Top Turkish official slams regime attacks in Idlib
An aerial view shows smoke billowing from a building in the village of Maaret al-Naasan in Syria's Idlib province, on Feb. 12, 2020 following a weeks-long regime offensive against the country's last major rebel bastion. (AFP Photo)
Turkey, as part of the Sochi agreement with Russia, is determined to push the Syrian regime outside its observation posts in Idlib by the end of February, the country’s communications director said on Feb. 12.
His remarks came after the Assad regime forces continued attacks on civilians and the recent attack on Turkish troops killing at least five Turkish soldiers and injuring many others in Syria’s northwestern Idlib province.
“The Assad regime is targeting civilians and committing massacres. Those who keep talking about human rights and security of innocent civilians are silent,” he said, stressing that "expressing 'concern' about the situation is not enough.”
He explained the reasons of the attacks as to drive “IDPs [internally displaced people] and refugees to Turkey’s border and emptying out this region for an easy takeover,” and that Turkey will not allow a new mass influx to its border.
He emphasized that de-escalation zone agreements are being ignored and Turkey is responding according to the situation on the ground “not [making] empty promises”.
“It is our moral and humanitarian responsibility to support the Syrian people’s struggle for their survival, honor, and dignity,” he said, adding "Syrian people’s fight for their freedom & liberation can’t be separated from Turkey’s fight for survival & national sovereignty. We can’t allow Syrian territories to be dominated by criminals & terrorists. It’s our duty to confront them across the border & throughout our region."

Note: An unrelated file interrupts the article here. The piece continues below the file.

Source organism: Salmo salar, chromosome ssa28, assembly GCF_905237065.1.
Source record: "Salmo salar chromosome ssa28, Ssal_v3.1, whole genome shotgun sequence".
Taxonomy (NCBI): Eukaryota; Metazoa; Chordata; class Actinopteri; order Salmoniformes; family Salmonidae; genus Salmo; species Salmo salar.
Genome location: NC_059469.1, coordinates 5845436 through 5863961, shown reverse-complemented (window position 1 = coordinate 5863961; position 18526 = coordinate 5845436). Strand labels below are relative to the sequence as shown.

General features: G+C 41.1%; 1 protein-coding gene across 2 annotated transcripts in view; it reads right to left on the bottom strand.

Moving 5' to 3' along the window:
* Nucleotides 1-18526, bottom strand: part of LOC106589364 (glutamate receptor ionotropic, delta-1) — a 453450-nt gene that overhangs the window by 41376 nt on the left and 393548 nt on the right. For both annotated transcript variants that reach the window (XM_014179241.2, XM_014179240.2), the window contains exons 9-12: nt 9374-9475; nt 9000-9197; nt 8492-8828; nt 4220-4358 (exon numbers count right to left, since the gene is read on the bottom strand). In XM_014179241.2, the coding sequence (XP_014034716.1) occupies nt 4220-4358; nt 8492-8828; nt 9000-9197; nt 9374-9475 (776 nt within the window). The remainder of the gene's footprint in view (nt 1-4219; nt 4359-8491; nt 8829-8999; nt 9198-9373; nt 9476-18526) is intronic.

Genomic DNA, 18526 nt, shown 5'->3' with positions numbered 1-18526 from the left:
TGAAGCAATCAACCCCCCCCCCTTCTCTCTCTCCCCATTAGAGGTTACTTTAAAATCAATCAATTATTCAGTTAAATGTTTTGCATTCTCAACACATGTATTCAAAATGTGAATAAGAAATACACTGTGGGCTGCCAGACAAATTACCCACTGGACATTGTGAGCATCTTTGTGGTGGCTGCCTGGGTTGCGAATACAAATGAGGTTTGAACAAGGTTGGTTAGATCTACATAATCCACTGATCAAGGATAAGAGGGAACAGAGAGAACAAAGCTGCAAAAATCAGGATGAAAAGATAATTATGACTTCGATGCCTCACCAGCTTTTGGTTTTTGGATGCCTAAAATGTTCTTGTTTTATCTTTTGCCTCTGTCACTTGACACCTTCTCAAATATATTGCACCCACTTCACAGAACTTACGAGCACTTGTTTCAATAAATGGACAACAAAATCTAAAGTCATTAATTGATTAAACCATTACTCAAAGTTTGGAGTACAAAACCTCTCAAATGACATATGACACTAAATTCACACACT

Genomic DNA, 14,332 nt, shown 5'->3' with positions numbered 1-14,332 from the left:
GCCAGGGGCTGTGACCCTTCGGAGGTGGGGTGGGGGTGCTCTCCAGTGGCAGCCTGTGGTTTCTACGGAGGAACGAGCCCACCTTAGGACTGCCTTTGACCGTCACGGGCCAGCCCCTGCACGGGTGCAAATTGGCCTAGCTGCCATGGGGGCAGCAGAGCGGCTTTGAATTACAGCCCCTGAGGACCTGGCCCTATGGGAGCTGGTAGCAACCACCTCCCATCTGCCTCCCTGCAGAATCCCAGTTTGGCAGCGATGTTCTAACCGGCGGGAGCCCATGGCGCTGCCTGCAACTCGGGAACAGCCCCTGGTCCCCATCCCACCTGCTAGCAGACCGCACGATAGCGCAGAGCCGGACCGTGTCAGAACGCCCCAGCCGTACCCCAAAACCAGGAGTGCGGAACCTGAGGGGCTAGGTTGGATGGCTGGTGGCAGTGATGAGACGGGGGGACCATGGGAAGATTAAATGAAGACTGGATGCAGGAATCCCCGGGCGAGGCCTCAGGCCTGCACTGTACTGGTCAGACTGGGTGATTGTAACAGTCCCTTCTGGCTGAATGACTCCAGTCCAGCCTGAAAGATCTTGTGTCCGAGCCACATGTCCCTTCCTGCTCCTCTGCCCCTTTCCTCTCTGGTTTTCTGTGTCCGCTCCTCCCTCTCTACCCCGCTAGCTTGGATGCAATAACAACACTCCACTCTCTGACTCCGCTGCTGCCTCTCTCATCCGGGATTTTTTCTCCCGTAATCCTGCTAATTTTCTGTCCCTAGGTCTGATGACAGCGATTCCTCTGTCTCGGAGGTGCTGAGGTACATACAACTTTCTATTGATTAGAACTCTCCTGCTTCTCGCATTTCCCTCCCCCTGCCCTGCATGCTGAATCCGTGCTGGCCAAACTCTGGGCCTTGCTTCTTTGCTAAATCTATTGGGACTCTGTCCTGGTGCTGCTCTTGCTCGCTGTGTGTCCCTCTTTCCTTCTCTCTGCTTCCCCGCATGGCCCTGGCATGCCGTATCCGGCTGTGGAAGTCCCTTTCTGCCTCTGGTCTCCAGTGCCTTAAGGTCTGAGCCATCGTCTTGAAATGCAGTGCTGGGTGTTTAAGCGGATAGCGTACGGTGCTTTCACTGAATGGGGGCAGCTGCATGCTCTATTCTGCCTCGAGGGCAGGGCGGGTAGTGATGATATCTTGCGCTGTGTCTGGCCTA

The attack earlier this week followed last week’s attack by regime forces in Idlib which killed seven Turkish soldiers and one civilian contractor working with the Turkish military. It also injured more than a dozen people.
Turkey has since retaliated for both attacks, hitting scores of targets and killing some 200 Assad regime troops.
The Turkish troops are in Idlib -- nominally a cease-fire zone, under a deal between Turkey and Russia -- as part of an anti-terror and peace mission.
Idlib has been a stronghold of the opposition and anti-government armed groups since the outbreak of the Syrian civil war in 2011.
In September 2018, Turkey and Russia agreed to turn Idlib into a de-escalation zone in which acts of aggression are expressly prohibited.
But more than 1,800 civilians have been killed in attacks by regime and Russian forces since, flouting a 2018 cease-fire and a new one that began Jan. 12.
More than one million Syrians have moved near the Turkish border due to intense attacks over the past year.
Turkey remains the country with most refugees in the world, hosting more than 3.7 million migrants since the start of the civil war in Syria in 2011.